Hopefully, Mitch McConnell is scared enough about his chances for re-election that he will cool it with the filibuster or the voters of Kentucky will show him to the door. Likewise, John Boehner and the House Republicans should be afraid of losing their majority, and thus their ability to continue to obstruct progress for the American people in the areas of economic equality, minimum wage, immigration reform, jobs and overall societal justice, in November. We don’t need to put up with this. These people were elected by people who decided to get up on election morning (or earlier) and vote for them. Enough of them can be replaced in November to stem the tide that has frustrated so many for so long BEFORE the next presidential election in 2016. If Democrats don’t want to stand up to the challenge, perhaps independents or other parties will, but this government by plutocracy has got to end.


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  1. You said – “But we shouldn’t need an election to make our voices heard in Washington DC and state capitals across the nation.” I agree. I’m trying to do something about it with but what would you suggest?

    Also, you said “The attempts by those on the right to diminish programs designed to help raise the prospects of the poor and middle class” – could it be that many people on the right have a different idea about what would work and what would be fair – rather than “wanting to diminish programs for the poor and middle class”. And could it be that if we discussed it in a civilized environment we could find ways to make the economy work better that most of us would agree to (and that really would work)?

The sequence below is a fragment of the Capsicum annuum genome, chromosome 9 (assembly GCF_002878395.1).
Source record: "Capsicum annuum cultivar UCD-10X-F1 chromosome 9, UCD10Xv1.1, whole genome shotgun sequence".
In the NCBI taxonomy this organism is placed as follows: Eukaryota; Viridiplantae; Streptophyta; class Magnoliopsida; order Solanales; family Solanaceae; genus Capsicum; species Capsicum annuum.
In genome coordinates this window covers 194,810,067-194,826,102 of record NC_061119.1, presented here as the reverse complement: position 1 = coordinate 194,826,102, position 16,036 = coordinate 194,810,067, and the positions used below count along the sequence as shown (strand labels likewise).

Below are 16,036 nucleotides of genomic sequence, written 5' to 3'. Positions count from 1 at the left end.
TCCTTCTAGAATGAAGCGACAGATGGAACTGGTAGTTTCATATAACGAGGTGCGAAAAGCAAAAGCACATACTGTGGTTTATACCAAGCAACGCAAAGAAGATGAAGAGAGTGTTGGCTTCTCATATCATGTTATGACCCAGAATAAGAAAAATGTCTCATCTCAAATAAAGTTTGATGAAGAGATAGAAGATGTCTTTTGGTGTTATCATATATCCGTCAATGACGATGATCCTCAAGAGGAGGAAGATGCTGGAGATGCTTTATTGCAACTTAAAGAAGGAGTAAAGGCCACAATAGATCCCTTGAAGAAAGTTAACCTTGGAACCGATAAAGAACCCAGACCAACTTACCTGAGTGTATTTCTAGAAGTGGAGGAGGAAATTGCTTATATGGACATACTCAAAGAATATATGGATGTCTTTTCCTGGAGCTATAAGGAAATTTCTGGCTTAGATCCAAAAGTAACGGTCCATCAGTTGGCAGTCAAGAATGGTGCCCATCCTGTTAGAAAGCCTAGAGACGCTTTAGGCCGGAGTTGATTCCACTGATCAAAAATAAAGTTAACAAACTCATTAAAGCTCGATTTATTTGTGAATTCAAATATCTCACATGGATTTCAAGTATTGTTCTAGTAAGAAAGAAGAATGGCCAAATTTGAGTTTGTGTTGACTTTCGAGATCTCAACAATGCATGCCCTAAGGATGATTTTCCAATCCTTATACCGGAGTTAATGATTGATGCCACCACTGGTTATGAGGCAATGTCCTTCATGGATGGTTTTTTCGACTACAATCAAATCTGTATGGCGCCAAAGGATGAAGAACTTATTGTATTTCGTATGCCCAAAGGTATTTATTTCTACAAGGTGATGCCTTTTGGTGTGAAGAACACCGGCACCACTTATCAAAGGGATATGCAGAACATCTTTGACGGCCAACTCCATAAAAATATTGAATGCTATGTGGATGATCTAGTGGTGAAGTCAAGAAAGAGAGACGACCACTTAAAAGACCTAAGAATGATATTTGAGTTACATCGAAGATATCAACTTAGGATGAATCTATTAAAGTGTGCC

Liked by 1 person

  2. Rick, you hit the nail on the head again. Of course, there could be new and better solutions to our current problems as well as how to take care of all people living within our borders. But, how would we know? Without a viable 2nd or even 3rd and 4th parties working towards solutions (or just working), without the debate that occurs with more than one group trying to keep things running, we’ll never know. And THAT in itself should anger those that are true Republicans and Independents, not just Dems like myself.

    Liked by 1 person

  3. How can the populace rise up, if most are occupied with putting food in their mouths and keeping a roof over their heads? Letters, phone calls, emails, etc., are good, but you need a politically-focused population to do it. Sure, there are many who would like change (including me), but our time and energies are portioned out elsewhere. I vote, but evidently, my vote is tossed aside by those who really don’t know what and who they’re voting for.